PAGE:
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Building Maintenance

Know the Rules for Restroom Renovations

Grainger Editorial Staff

An area that gets a lot of foot traffic in any building, and one which everyone eventually will see and use, the restroom is a critical component of all commercial and industrial buildings. Typically thought of as only a functional space, the restroom has been transformed both by increased regulatory requirements for businesses (e.g., OSHA, ADA compliance, etc.) and by a shift to create more comfortable, inviting spaces for occupants.

These shifts put unique pressures on managers of aging buildings that may have fallen behind the curve on restroom design, aesthetics and function.

Travis Kehl, facilities supervisor at Hendricks Commercial Properties in Beloit, Wis., manages about 22 different properties, most of which were built anywhere from 25-30 years ago. He says that most of the buildings’ restrooms are located within tenants’ suites, which means the tenants are responsible for the upkeep and cleaning of those rooms. “We also have some common bathrooms,” says Kehl, “all of which are updated and modern.”

For example, most of Hendricks’ properties feature restrooms that have wood frame cabinetry, decorative table legs, granite countertops, aged-bronze fixtures, high-end lighting and bold color schemes. Situated in a region that has a rich history, the company has placed historical photos and artwork collages in some of its common hallways and bathrooms.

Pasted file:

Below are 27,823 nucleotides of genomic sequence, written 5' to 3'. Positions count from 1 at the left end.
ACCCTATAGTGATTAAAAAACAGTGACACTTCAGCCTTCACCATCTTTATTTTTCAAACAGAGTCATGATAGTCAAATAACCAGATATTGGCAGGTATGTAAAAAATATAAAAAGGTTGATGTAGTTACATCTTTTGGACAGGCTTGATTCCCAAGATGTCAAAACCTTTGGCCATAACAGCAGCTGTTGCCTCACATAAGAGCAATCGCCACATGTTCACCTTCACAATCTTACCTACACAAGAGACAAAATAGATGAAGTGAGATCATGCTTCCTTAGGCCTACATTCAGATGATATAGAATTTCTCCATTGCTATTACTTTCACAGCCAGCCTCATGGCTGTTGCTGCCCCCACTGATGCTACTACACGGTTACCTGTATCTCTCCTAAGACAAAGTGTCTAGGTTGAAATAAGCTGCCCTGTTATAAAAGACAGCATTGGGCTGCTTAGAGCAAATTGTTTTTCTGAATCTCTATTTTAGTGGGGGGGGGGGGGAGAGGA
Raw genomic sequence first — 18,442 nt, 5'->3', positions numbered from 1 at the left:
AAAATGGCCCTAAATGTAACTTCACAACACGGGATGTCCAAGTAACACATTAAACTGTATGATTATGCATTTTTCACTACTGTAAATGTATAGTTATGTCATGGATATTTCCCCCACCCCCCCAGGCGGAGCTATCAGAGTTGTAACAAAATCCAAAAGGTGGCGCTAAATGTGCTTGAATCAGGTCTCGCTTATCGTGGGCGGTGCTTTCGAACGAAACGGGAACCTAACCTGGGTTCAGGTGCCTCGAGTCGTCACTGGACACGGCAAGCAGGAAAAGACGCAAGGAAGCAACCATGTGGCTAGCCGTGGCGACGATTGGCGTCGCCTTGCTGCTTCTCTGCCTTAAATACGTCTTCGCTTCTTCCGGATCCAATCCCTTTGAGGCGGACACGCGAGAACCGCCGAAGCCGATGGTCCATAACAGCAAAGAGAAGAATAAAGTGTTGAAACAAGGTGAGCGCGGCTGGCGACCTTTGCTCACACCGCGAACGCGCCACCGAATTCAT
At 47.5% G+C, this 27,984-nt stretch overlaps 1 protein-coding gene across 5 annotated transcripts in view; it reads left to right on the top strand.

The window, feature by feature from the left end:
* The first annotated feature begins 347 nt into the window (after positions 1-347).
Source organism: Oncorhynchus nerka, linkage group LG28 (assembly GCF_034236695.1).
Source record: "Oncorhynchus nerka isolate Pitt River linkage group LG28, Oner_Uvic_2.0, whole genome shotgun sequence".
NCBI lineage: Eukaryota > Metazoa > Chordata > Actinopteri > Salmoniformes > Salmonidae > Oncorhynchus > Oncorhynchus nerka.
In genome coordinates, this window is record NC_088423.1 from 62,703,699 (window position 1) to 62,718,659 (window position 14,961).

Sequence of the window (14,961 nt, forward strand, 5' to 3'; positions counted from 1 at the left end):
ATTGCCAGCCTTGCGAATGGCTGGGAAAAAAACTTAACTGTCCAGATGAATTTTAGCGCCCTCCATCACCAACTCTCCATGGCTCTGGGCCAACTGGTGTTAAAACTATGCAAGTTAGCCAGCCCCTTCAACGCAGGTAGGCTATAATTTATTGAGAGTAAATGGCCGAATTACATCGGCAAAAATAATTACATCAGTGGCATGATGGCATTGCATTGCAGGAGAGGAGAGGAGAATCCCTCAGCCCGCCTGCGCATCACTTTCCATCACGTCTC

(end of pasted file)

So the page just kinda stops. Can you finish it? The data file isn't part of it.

Knowing that workers are more satisfied when it's clear their employers care about them, Kehl says Hendricks puts extra effort into keeping its restrooms fresh and updated, regardless of the building’s age. “Bathrooms are as important as the common hallways in a multi-tenant building, so we really try to keep up with the times and have them look nice,” says Kehl, “all in the name of attracting tenants that want a comfortable, functional space for their employees.”

OSHA’s Restroom Requirements for Businesses

When adding new facilities or renovating existing restrooms in an older building, there are some important regulatory requirements to keep in mind. In regulating the availability of and workers’ access to restroom facilities, the Occupational Safety and Health Administration (OSHA) has specific rules that must be followed. OSHA’s documentation is extremely detailed and complex, but at a basic level the Society for Human Resource Management (SHRM) highlights these requirements:

  • Toilet facilities must be available at every worksite.
  • Companies with 15 or fewer employees are required to offer only one unisex bathroom and toilet with a locking door.
  • For larger companies, the requirements are:
    • Two toilets for 16 to 35 employees
    • Three toilets for 36 to 55 employees
    • Four toilets for 56 to 80 employees
    • Five toilets for 81 to 110 employees
    • Six toilets for 111 to 150 employees and
    • One additional toilet for every 40 employees over 150.
  • Employers must provide gender-segregated facilities for coed workforces over 15 employees, with bathrooms designated as being for male or female use (unless they can be occupied by no more than one person and can be locked from the inside).
  • Each toilet must be in a separate compartment, with a door, and must be separated from the next by partitions sufficiently high to ensure privacy.